• The Friends of Eddie Coyle

    The Friends of Eddie Coyle


    Viewed with the Amazing Edith's*Collab Film Group*.

    This was going to be "just another collab film" until I slowly got pulled into every. little. detail. The very first scene with dialogue shows us Robert Mitchum--the man himself--dreary, wrinkled, and tired yet bubbling with gravitas. I almost could not have cared less for the other guy sitting across from him who we stare at the back of the head for the first few moments of said scene. We finally see this…

  • Amnesia



    A scathing black comedy that would otherwise have been a dime a dozen back in the 90s, is so morbid and intelligent with its characters it's hard to wonder how this didn't pick up any steam. What first appears as a toss away side character, the motel manager played by Sally K is a Grade-A wackjob who you still feel sorry for when she so seriously yearns for love. It's only when this emotion turns rabid and sensational that she…

  • Extreme Prejudice

    Extreme Prejudice


    Walter Hill directs The Wild Bunch Lite. It's an 80s saturated western with a fun ragtag crew of character actors: Michael Ironside, Clancy Brown, Powers Boothe, Rip Torn, William Forsythe, Matt Mulhern, Larry B Scott, and Tom Lister. The leading man, Nick Nolte, is straight-up lights out paying homage to all the Gary Cooper High Noon types ever brought to the silver screen. This character tribute Walter Hill knows how to do, and does incredibly well. Last, but certainly not least,…

  • The Love Witch

    The Love Witch


    This is an incredibly strange film.

    Paying homage to Hitchcock as well as some niche genres that came to fruition in the 60s and 70s (giallo, horror), The Love Witch is most obviously a concept of the female fantasy, and as campy as half the aesthetic and acting is, there is no subversion of traditional roles occurring here. Director Anna Biller wishes to occupy this space of idolizing the sexual ecstasy and sexual frustration that naturally occurs between men and…

  • The Little Mermaid

    The Little Mermaid


    Pat Carroll's laugh. 

    That's it. That's the review. (RIP Pat)

  • Prophecy


    Frankenheimer Fest #17 w/ Nick Langdon. Check out his review on this film too!

    Ah yes, Prophecy… the film that inspired the likes of “ManBearPig” and predates the straight nightmare fuel found in 2018’s Annihilation. This is altogether surprising though, since the latter is supremely terrifying and the foreboding menace of Prophecy is clearly a man in a rubber suit… in certain shots running like he’s crapped his pants and his head jiggling around like the main character from “Bear in the Big…

  • Family Plot

    Family Plot


    Viewed alongside LBd friend Nathan--go check out his review too! He's currently on a Hitchcock retrospective. Give him a follow!!!!

    The final film of Alfred Hitchcock’s illustrious career finds him returning to his comedic roots, as those roots have grown over and through the ideas surrounding murder—most specifically the “perfect murder”. To carry this metaphor further, the roots have found their way into a cemetery where one plot involves more than what meets the eye.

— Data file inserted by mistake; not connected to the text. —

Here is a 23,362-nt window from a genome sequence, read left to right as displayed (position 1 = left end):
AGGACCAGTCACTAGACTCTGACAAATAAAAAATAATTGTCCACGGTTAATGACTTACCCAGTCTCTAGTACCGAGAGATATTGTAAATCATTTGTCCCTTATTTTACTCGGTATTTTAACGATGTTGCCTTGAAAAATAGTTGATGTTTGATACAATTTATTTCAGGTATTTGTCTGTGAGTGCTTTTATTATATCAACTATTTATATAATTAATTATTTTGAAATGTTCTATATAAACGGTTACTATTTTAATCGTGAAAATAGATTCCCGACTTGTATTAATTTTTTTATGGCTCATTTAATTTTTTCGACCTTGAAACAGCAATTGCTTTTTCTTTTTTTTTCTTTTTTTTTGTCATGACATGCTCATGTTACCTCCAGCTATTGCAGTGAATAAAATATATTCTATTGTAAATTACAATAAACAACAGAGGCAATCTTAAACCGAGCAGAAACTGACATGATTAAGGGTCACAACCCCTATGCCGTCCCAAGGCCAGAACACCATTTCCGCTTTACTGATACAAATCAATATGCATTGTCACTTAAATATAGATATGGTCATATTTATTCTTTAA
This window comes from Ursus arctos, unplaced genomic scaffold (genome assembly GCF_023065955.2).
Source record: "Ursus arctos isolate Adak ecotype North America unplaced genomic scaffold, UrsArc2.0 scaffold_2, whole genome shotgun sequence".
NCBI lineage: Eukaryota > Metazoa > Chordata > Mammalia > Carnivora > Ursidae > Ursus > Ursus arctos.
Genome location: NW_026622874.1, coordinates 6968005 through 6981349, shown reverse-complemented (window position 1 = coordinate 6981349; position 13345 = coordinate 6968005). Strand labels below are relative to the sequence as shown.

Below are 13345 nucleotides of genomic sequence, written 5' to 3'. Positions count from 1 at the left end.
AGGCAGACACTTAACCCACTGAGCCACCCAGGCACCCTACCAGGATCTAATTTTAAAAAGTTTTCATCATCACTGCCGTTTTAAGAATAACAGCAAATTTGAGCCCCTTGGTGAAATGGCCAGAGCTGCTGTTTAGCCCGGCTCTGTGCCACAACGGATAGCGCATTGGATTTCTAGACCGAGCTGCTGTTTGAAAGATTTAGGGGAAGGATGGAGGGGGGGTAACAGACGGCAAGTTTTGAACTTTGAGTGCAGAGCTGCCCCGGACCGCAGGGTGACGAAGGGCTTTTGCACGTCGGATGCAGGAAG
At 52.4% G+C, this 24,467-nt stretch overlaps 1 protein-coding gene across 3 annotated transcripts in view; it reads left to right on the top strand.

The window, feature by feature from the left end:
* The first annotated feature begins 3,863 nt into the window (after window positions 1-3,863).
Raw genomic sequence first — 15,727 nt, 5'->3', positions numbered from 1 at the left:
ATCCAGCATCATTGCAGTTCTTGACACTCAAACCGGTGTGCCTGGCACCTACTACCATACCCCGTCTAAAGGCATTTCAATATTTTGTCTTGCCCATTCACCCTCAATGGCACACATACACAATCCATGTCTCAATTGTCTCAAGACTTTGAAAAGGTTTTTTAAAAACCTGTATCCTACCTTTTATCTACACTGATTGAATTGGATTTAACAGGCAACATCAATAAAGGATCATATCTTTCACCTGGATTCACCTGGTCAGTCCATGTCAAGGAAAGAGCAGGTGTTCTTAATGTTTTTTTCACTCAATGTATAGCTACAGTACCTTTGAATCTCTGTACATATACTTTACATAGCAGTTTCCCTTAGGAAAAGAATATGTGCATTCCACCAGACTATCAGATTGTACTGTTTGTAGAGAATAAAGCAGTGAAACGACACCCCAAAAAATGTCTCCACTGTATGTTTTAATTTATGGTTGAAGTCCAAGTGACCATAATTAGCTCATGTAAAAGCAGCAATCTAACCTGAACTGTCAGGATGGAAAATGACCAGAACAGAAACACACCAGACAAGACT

Family Plot is worth a few gut laughs…

  • Love, Lies and Murder

    Love, Lies and Murder


    On paper, this is a TV movie--nay, movie--I should love to pieces: Sheryl Lee and Moira Kelly teaming up before they were besties in Twin Peaks: FWWM alongside a chain-smoking Clancy Brown? Let's not forget a small role by a third Peakie Kenneth Welsh! Wow Bob wow. 

    What really lets this down is the writing, as nearly every scenario that pops up after a certain point forward is brushed off with lazy dialogue and stereotypical psychopathic behavior. 

    Huh, that's a weird sentence. 


  • I Accuse

    I Accuse


    Viewed with the Amazing Edith's *Collab Film Group*.

    I Accuse is a film that spends 85% of it's runtime gaslighting its lead player to unsatisfying results. 
    The process in which Estelle Warren is being ignored is painted to its extremes even if these scenarios occur in real life. The Lifetime Channel model is presumably the best way one would think to capture a story like this one, however, its innate melodramatic structure turns it away from realism. As for an example, see…

  • Topaz



    Hitchcock #52

    My Hitchcock obsession has me appreciating the most widely critiqued of his work. I think there are two major things going on here that stretch the fabric of cinema at large. 

    The first is Hitch returned to the straight spy-thriller that he initially dug his heels into in the 30s, and his two 60s spy-thrillers (this and Torn Curtain) are legitimately opposite to the Bond films that were newly gaining traction with mainstream audiences. I don't believe this is…

  • Against the Wall

    Against the Wall


    Viewed with Min on our Frankenheimer Quest: TV Movie Edition! Min's review here!!!

    I know little to nothing about the Attica Prison riots from back in the day, but what I can speak of is the centrist viewpoint of prison reform and how John Frankenheimer’s more liberal outlook was a precursor of today’s far-left prison reform and “no bail” policies. Without getting into the nitty gritty of where crime is now and where it was back in the latter half of…

  • Coco



    Coco presents two separate ideas of legacy through its rich characters and Day of the Dead celebration. Legacy becomes this place on the mantle rather than a TV screen, or altogether, that missing influence from long ago that still branded you before you even knew it. Mámá Coco, at one time a sweet little girl, had missed out on the loving father figure in her life. The relationships in Coco focus on a little boy and his family's legacy, but also,…